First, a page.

When your loved one is resistant to your support, but their behavior is becoming harmful to you, themselves, or others, one option is to pose an ultimatum. For example, you may feel tempted to say, “I can’t be in your life unless you get help.”

While ultimatums can reveal the stakes and provide motivation to seek treatment, they can also make people feel as though they’re being manipulated. Instead, you may want to try creating boundaries that will protect your own mental health while showing your loved one that their current state is impacting your well-being.

Boundaries are not about controlling other people’s behavior and instead about setting limits on your own reactions, behaviors, and sense of self. Good examples of boundaries include:

  • not taking on someone else’s pain as your own
  • disengaging with someone if they are being blatantly dishonest
  • stepping away if someone’s behavior is making you uncomfortable or unsafe

The key to creating healthy boundaries is communicating them and enforcing them consistently. Boundaries can keep you safe and mentally healthy while also showing your loved one that you can offer support so long as they aren’t crossing the boundaries you’ve put in place.

Explore Options 

At the end of the day, healing and treatment are only successful when the person in need is ready to commit. While you may be able to convince your loved one to, for example, go to therapy or take medication, you’re only going to witness lasting change if they’re truly committed to the process.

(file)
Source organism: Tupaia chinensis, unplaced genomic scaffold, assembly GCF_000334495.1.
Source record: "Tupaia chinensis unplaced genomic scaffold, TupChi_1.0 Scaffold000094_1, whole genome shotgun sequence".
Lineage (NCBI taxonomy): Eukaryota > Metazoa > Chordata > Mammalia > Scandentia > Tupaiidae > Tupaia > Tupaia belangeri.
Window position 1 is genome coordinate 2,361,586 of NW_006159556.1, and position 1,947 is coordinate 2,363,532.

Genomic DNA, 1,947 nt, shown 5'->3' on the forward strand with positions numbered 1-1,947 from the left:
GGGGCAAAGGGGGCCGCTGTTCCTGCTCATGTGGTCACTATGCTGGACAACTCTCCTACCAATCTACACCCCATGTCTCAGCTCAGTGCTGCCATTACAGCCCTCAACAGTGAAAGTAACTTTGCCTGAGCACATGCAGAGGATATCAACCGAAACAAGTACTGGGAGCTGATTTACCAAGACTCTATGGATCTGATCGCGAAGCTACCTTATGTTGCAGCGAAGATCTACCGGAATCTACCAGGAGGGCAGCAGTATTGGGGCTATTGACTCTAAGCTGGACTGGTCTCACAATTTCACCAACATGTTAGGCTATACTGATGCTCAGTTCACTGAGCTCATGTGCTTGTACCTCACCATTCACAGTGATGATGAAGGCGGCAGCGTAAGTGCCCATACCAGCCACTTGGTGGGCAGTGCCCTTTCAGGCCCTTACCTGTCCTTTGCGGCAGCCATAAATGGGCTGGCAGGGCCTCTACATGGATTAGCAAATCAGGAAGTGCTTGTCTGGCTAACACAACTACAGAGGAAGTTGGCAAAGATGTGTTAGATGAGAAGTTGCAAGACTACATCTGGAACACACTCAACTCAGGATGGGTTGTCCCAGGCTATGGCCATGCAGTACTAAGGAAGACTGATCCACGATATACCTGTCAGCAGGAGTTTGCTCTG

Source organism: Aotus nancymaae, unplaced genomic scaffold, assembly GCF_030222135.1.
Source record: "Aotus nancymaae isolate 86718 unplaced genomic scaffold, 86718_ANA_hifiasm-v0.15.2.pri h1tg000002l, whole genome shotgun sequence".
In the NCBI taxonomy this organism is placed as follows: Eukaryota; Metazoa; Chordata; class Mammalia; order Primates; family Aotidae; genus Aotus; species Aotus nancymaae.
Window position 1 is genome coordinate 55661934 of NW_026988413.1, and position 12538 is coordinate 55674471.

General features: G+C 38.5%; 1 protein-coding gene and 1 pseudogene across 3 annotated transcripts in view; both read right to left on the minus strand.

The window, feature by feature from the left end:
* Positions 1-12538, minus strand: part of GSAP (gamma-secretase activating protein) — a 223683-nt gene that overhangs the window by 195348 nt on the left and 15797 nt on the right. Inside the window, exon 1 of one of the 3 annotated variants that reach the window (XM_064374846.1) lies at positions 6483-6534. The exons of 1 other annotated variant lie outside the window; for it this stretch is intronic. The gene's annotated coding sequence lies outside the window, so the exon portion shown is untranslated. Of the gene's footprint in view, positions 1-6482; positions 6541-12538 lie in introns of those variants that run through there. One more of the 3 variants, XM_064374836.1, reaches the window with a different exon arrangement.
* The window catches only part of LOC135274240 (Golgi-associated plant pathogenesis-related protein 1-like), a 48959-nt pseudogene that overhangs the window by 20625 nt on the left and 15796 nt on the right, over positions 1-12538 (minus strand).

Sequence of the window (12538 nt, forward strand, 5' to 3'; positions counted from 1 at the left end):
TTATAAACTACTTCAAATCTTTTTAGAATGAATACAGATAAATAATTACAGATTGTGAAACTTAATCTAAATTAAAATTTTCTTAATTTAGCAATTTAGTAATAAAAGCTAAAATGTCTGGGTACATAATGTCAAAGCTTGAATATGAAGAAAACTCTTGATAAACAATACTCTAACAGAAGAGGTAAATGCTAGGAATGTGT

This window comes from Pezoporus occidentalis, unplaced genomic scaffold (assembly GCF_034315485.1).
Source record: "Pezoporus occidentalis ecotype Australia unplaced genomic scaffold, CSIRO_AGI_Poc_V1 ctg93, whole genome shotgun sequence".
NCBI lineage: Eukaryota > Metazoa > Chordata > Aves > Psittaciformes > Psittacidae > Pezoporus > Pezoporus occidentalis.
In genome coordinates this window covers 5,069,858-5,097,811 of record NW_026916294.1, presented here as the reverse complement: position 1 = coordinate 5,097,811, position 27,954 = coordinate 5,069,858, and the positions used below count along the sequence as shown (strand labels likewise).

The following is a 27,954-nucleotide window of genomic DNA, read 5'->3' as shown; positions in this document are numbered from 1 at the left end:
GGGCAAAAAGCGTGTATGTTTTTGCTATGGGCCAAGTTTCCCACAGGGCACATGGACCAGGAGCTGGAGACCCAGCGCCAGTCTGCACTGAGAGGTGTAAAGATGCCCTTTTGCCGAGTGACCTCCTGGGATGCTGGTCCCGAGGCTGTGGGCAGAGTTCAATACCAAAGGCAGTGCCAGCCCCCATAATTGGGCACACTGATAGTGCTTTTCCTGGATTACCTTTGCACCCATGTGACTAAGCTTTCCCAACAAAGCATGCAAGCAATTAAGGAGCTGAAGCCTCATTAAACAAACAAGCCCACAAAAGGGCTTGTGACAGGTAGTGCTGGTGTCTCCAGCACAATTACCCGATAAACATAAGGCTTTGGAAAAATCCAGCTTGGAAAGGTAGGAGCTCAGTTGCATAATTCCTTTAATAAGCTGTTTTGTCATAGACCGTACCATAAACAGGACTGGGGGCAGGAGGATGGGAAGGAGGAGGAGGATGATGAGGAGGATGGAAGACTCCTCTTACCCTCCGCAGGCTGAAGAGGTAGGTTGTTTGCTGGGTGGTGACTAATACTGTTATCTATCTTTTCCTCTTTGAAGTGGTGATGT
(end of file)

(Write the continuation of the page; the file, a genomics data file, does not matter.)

It’s okay to suggest different forms of treatment but do so in a way that encourages your loved one to explore options. There are several different steps they can take, including:

  • attending a retreat for PTSD survivors
  • speaking with a licensed therapist or social worker
  • working with a psychiatrist to explore medication options
  • practicing mindfulness and grounding techniques each day

If your loved one is open to it, talk about these different options and ask them about their pros and cons for each. This will help you to gauge their interest and willingness to pursue each option. In many cases, starting with the option that feels safest can open the door to pursuing more active and lasting forms of treatment.

We’re Here to Help You Learn How to Support Your Loved One

Learning how to support a loved one who doesn’t want your help is not easy. The first step is to resist the urge to fix or control and instead accept that only they can make the choice to act.  That said, open, honest, and healthy emotional support can create the feeling of safety they need to move forward. Visit the Operation Red Wings website to learn more.

Operation Red Wings Foundation is a 501(c)(3) Non-Profit that helps Veterans and their families heal from invisible wounds. They specialize in providing free therapeutic retreats for Veterans, couples, families and spouses who have been impacted by PTSD, MTBI or chronic pain due to military service. For more information, please visit www.orwfoundation.org. The views and opinions expressed by guest writers outside of this blog do not necessarily reflect the views or positions of Good Dads.